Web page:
These are the 12 best hotel spas in the UK

12 best hotel spas in the UK

Some hotels go all out on facilities; others stand out for the sheer quality of treatments
These Iranian-controlled Shia militias used to specialise in killing American soldiers. Now they are fighting Isis, backed up by US airstrikes

Widespread fear of Isis is producing strange bedfellows

Iranian-controlled Shia militias that used to kill American soldiers are now fighting Isis, helped by US airstrikes
Topshop goes part Athena poster, part last spring Prada

Topshop goes part Athena poster, part last spring Prada

Shoppers don't come to Topshop for the unique
How to make a Lego masterpiece

How to make a Lego masterpiece

Toy breaks out of the nursery and heads for the gallery
Meet the ‘Endies’ – city dwellers who are too poor to have fun

Meet the ‘Endies’ – city dwellers who are too poor to have fun

Urbanites are cursed with an acronym pointing to Employed but No Disposable Income or Savings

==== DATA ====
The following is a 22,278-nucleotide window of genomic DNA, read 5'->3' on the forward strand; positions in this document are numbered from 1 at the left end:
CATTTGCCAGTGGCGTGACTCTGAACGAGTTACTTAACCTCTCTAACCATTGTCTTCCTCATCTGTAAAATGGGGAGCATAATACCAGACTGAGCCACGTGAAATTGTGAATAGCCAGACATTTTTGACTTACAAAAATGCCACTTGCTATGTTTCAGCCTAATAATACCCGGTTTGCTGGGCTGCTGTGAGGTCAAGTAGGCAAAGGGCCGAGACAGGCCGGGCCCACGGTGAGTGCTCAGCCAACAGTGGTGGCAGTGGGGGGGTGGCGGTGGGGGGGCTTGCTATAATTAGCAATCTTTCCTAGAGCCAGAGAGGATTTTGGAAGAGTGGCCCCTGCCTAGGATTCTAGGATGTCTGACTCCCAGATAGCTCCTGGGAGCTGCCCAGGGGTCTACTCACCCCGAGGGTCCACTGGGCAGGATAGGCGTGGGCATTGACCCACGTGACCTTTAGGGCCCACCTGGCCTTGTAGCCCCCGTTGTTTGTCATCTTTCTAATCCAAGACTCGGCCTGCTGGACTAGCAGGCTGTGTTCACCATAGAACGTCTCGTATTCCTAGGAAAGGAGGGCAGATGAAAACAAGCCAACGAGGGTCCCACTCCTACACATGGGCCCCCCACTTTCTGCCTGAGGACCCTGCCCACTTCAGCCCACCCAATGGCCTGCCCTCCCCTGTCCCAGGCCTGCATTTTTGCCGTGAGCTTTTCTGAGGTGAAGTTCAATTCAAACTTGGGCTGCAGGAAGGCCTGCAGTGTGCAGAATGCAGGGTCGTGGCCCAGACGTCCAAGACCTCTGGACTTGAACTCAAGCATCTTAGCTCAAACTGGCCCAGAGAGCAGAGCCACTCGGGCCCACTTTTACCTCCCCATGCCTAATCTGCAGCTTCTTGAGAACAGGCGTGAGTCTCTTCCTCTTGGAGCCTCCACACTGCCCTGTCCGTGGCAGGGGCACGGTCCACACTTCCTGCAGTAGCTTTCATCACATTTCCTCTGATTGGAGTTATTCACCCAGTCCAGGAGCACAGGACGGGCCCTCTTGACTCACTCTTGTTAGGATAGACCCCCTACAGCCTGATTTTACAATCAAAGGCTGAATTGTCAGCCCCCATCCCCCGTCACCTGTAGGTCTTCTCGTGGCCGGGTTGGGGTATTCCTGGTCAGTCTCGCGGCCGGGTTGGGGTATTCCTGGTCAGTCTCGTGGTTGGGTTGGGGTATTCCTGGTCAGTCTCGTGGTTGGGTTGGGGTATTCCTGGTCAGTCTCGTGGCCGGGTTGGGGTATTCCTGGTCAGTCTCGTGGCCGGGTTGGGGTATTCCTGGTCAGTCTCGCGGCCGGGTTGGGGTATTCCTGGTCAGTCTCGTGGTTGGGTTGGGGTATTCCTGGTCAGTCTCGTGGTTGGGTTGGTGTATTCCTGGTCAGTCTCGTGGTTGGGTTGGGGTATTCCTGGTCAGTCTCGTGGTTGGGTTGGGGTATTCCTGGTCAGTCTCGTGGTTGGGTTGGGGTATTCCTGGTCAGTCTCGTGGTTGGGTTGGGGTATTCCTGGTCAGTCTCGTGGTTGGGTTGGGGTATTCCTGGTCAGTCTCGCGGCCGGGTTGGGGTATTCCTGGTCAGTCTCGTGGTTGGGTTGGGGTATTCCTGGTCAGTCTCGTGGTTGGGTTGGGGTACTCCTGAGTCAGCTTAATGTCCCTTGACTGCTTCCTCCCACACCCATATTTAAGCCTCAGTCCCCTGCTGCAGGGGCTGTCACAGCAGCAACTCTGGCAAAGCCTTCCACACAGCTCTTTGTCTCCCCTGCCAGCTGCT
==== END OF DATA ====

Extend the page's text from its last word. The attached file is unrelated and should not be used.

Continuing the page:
Paisley’s decision to make peace with IRA enemies might remind the Arabs of Sadat

Ian Paisley’s decision to make peace with his IRA enemies

His Save Ulster from Sodomy campaign would surely have been supported by many a Sunni imam
'She was a singer, a superstar, an addict, but to me, her mother, she is simply Amy'

'She was a singer, a superstar, an addict, but to me, her mother, she is simply Amy'

Exclusive extract from Janis Winehouse's poignant new memoir
Is this the role to win Cumberbatch an Oscar?

Is this the role to win Cumberbatch an Oscar?

The Imitation Game, film review
England and Roy Hodgson take a joint step towards redemption in Basel

England and Hodgson take a joint step towards redemption

Welbeck double puts England on the road to Euro 2016
Relatives fight over Vivian Maier’s rare photos

Relatives fight over Vivian Maier’s rare photos

Pictures removed from public view as courts decide ownership
‘Fashion has to be fun. It’s a big business, not a cure for cancer’

‘Fashion has to be fun. It’s a big business, not a cure for cancer’

Donatella Versace at New York Fashion Week